* Standard & Poor’s is now accusing the Department of Justice of filing its $5 billion fraud lawsuit in retaliation for downgrading the country’s credit rating. Aww, we liked the “mere puffery” defense much better. [Reuters]
* The new ABA prez doesn’t think Obama meant what he said about two-year law degrees. He thinks it’s about cost. Gee, the ABA should probably do something about that. [National Law Journal (sub. req.)]
* Meanwhile, New York Law School wants to condense its offerings into a two-year honors program that comes complete with a $50,000 scholarship. Sweet deal if you can get it, but it sounds like most people won’t. [Crain's New York Business]
* Stewart Schwab, the dean of Cornell Law School, will be stepping down at the end of the academic year. The search for someone new to oversee the filming of amateur porn in the library is on. [Cornell Daily Sun]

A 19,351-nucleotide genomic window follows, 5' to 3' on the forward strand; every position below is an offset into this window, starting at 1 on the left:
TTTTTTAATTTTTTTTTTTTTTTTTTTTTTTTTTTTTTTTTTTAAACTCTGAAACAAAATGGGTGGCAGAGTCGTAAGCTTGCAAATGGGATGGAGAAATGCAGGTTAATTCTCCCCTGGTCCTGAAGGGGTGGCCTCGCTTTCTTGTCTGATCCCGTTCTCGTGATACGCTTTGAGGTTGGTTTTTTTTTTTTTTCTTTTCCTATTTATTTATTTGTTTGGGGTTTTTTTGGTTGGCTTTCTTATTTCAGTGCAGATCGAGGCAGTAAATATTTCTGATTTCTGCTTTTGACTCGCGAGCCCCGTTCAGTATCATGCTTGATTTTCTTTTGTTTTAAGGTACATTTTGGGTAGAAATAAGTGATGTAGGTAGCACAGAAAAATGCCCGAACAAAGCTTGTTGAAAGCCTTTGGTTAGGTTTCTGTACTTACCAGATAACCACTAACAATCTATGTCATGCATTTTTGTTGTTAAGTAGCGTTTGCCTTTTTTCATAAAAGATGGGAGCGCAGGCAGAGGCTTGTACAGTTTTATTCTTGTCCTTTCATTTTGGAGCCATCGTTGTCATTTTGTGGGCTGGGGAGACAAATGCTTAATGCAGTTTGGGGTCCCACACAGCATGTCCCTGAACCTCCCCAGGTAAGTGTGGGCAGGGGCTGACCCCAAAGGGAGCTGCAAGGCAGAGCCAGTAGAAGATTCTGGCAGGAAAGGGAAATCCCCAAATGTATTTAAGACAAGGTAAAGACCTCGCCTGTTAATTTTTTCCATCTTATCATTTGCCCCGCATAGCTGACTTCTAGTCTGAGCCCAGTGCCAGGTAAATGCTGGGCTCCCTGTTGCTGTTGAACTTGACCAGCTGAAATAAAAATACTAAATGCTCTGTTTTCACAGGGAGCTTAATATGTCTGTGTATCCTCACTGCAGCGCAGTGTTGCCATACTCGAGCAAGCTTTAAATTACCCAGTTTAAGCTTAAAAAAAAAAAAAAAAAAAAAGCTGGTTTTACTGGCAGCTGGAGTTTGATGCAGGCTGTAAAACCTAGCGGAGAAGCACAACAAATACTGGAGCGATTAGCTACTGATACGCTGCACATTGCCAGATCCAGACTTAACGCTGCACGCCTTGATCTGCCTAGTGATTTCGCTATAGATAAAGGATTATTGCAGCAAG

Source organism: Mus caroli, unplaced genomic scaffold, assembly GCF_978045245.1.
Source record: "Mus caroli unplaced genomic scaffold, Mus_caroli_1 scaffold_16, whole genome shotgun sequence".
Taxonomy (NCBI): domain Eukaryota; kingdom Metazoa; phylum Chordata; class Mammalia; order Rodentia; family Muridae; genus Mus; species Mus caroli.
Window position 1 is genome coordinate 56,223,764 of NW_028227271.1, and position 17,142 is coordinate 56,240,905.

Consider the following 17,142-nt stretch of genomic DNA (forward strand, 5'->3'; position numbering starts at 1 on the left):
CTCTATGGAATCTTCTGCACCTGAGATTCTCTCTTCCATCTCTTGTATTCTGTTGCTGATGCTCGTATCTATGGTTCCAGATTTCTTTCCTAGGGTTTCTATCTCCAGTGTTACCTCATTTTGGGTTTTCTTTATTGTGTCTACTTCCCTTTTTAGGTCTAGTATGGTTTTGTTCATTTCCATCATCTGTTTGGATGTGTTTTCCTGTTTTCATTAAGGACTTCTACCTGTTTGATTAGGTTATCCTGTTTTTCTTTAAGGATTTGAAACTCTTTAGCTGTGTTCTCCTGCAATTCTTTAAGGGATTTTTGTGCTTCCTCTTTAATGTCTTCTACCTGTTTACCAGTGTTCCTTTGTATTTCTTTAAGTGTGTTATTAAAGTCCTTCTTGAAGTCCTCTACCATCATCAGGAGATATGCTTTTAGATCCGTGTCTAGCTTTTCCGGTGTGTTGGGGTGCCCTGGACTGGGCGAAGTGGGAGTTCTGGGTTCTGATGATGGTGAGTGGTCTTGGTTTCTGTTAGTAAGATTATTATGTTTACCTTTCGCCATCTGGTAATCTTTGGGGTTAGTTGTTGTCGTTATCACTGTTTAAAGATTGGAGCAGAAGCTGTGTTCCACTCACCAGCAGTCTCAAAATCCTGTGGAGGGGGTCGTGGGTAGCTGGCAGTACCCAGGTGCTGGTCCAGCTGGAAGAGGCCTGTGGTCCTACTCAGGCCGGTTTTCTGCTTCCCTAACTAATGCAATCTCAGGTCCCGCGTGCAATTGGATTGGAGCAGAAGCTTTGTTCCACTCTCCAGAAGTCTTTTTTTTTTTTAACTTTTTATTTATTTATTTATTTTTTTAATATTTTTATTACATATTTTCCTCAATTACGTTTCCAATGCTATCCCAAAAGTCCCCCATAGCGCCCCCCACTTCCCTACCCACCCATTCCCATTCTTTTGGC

* Crisis? What crisis? Nothing is f**ked here, dude. Amid plummeting applications, GW Law increased the size of its entering class by about 22 percent. The more lawyers, the better, right? /sarcasm [GW Hatchet]
* Jacked up! Attorneys for NFL player Aaron Hernandez got a stay in the civil suit accusing the athlete of shooting a man in the face until after the athlete’s murder charges have been worked out. [USA Today]
* President Obama says he’s not changing his mind on the legality of marijuana “at this time.” I guess we need Biden to go on Face the Nation this time around to get some movement on the drug war. [Volokh Conspiracy]
* California lawmakers are looking to retool its “revenge porn” — the act of posting embarrassing sex pics/videos of a significant other who screwed you over — bill. Now California won’t be able to post all those amateur vids of the organizers behind Prop 13. [WSJ Law Blog (sub. req.)]